French, U.N. and Malian forces were engaged in a major operation aimed at preventing a resurgence of Islamist rebels in Mali, the French military said Thursday.
“We have engaged, with the Malian army and (U.N. mission) MINUSMA, in a large-scale operation” in the north of the country, French general staff spokesman Colonel Gilles Jaron said.
“It is the first time we have seen forces of significant size working together,” Jaron said. He said “several hundred” French soldiers were involved, but would not provide exact numbers or details on the other forces taking part.
The goal of the mission -- dubbed “Hydra” -- was “to put pressure on any terrorist movements to avoid their resurgence,” he said.
“This is one those operations that are conducted regularly... to participate in the stabilization of the country.”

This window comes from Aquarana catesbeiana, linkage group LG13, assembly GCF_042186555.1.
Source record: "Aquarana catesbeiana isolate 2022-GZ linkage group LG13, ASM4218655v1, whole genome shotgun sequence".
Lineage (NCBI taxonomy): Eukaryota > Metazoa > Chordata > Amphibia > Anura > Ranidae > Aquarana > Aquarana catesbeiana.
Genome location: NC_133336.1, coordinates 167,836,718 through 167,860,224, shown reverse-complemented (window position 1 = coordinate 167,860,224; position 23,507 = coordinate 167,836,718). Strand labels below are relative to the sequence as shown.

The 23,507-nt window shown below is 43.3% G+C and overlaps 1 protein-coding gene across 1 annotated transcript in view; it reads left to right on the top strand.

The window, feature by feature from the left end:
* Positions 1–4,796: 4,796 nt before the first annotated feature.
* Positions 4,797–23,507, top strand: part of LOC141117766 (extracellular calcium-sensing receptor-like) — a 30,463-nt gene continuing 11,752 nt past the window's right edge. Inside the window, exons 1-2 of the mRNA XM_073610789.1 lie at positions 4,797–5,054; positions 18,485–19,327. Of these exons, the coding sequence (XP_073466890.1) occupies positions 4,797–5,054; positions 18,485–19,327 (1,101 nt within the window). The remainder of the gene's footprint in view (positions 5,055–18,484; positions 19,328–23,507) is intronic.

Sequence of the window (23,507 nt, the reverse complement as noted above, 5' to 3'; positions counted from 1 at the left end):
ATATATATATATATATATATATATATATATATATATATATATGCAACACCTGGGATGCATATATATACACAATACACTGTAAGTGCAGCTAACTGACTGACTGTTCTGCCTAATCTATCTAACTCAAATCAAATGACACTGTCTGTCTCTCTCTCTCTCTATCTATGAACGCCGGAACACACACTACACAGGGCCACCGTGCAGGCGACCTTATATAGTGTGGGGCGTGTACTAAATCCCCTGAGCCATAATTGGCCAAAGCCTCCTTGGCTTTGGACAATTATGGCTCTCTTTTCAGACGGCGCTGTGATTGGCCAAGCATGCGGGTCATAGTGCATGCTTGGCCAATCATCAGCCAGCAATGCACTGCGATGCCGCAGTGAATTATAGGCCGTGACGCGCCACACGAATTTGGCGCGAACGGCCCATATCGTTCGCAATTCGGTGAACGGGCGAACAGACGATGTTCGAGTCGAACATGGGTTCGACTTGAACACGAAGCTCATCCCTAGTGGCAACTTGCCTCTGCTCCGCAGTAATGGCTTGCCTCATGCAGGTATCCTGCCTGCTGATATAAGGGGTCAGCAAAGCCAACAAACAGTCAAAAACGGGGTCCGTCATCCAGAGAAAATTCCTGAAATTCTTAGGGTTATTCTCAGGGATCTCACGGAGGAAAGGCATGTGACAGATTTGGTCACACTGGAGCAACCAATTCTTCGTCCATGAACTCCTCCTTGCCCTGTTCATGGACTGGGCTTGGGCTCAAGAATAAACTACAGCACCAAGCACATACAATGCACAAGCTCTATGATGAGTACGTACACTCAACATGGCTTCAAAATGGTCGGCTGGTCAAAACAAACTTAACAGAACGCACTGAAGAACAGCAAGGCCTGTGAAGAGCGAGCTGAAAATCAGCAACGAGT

It was not clear exactly when the operation had started, but its announcement came after two Chadian U.N. peacekeepers and a civilian were killed in northern Mali on Wednesday.
Al-Qaeda-linked militants said they were behind the attack on a United Nations checkpoint in the town of Tessalit.
The U.N. Security Council strongly condemned the attack, which followed an urgent request by the U.N. mission in Mali for more troops.
U.N. forces have been facing an upsurge in rocket attacks and bombings by militants ahead of nationwide elections next month in the troubled west African nation.
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